Sir Joseph John Thomson
(1856 - 1940)
English physicist who helped revolutionize the knowledge of atomic structure
by his discovery of the electron (1897). He received the Nobel Prize
for Physics in 1906 and was knighted in 1908.
Education and early career.
Thomson was the son of a bookseller in a suburb of Manchester. When
he was only 14, he entered Owens College, now the Victoria University
of Manchester. He was fortunate in that, in contrast with most colleges
at the time, Owens provided some courses in experimental physics. In
1876 he obtained a scholarship at Trinity College, Cambridge, where
he remained for the rest of his life. After taking his B.A. degree in
mathematics in 1880, the opportunity of doing experimental research
drew him to the Cavendish Laboratory. He began also to develop the theory
of electromagnetism. As set forth by James Clerk Maxwell, electricity
and magnetism were interrelated; quantitative changes in one produced
corresponding changes in the other.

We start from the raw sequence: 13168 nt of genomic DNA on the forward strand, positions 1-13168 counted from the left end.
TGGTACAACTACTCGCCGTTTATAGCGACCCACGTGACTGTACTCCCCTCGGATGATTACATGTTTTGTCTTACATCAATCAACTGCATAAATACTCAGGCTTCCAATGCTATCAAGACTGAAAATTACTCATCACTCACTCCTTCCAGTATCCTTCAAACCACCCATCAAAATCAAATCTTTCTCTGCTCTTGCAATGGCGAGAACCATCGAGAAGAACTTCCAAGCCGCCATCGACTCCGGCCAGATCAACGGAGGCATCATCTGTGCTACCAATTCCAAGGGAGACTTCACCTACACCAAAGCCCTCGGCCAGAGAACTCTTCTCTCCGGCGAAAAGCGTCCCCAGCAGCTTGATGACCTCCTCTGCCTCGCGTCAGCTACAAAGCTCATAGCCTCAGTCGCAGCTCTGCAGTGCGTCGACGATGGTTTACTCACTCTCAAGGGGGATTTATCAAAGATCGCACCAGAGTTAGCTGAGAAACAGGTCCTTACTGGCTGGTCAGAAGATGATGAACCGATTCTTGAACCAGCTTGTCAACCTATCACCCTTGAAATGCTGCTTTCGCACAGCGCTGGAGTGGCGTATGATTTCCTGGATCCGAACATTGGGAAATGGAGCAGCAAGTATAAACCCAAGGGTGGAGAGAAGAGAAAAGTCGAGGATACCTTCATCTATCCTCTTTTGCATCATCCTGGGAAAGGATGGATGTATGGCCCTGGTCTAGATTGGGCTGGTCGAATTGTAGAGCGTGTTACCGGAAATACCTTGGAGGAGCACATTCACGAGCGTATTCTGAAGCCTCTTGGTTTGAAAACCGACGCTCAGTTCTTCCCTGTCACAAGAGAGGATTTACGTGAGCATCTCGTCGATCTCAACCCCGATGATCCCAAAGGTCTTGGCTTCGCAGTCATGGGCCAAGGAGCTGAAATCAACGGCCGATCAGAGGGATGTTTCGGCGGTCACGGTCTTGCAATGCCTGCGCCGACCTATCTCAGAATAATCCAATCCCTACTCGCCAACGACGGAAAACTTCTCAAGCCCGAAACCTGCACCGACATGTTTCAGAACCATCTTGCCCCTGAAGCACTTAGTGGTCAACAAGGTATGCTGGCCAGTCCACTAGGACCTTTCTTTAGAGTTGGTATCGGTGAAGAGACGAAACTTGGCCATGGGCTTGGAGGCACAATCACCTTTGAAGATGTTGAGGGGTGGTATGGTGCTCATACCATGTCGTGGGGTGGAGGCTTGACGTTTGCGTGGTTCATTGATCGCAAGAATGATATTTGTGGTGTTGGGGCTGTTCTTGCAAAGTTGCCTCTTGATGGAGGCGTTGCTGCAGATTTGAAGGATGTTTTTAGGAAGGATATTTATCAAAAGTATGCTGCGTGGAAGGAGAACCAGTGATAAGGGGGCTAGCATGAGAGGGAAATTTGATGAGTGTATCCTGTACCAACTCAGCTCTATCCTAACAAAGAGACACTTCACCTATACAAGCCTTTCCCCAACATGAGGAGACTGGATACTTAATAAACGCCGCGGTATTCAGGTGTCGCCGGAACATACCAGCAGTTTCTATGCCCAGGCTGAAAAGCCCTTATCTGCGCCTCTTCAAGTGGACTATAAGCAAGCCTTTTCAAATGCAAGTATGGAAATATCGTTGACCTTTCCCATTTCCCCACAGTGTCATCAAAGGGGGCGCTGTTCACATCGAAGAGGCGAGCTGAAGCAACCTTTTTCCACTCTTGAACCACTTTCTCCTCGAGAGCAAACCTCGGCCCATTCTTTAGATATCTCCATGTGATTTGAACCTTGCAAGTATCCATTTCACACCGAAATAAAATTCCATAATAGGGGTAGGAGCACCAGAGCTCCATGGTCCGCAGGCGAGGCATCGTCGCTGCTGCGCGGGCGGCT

Prompt recognition of Thomson's achievement by the scientific community
came in 1884, with his election as a fellow of the Royal Society of
London and appointment to the chair of physics at the Cavendish Laboratory.
Thomson entered physics at a critical point in its history. Following
the great discoveries of the 19th century in electricity, magnetism,
and thermodynamics, many physicists in the 1880s were saying that their
science was coming to an end like an exhausted mine. By 1900, however,
only elderly conservatives held this view, and by 1914 a new physics
was in existence, which raised, indeed, more questions than it could
answer. The new physics was wildly exciting to those who, lucky enough
to be engaged in it, saw its boundless possibilities. Probably not more
than a half dozen great physicists were associated with this change.
Although not everyone would have listed the same names, the majority
of those qualified to judge would have included Thomson.
Discovery of the electron.
Thomson's most important line of work, interrupted only for lectures
at Princeton University in 1896, was that which led him, in 1897, to
the conclusion that all matter, whatever its source, contains particles
of the same kind that are much less massive than the atoms of which
they form a part. They are now called electrons, although he originally
called them corpuscles. His discovery was the result of an attempt to
solve a long-standing controversy regarding the nature of cathode rays,
which occur when an electric current is driven through a vessel from
which most of the air or other gas has been pumped out. Nearly all German
physicists of the time held that these visible rays were produced by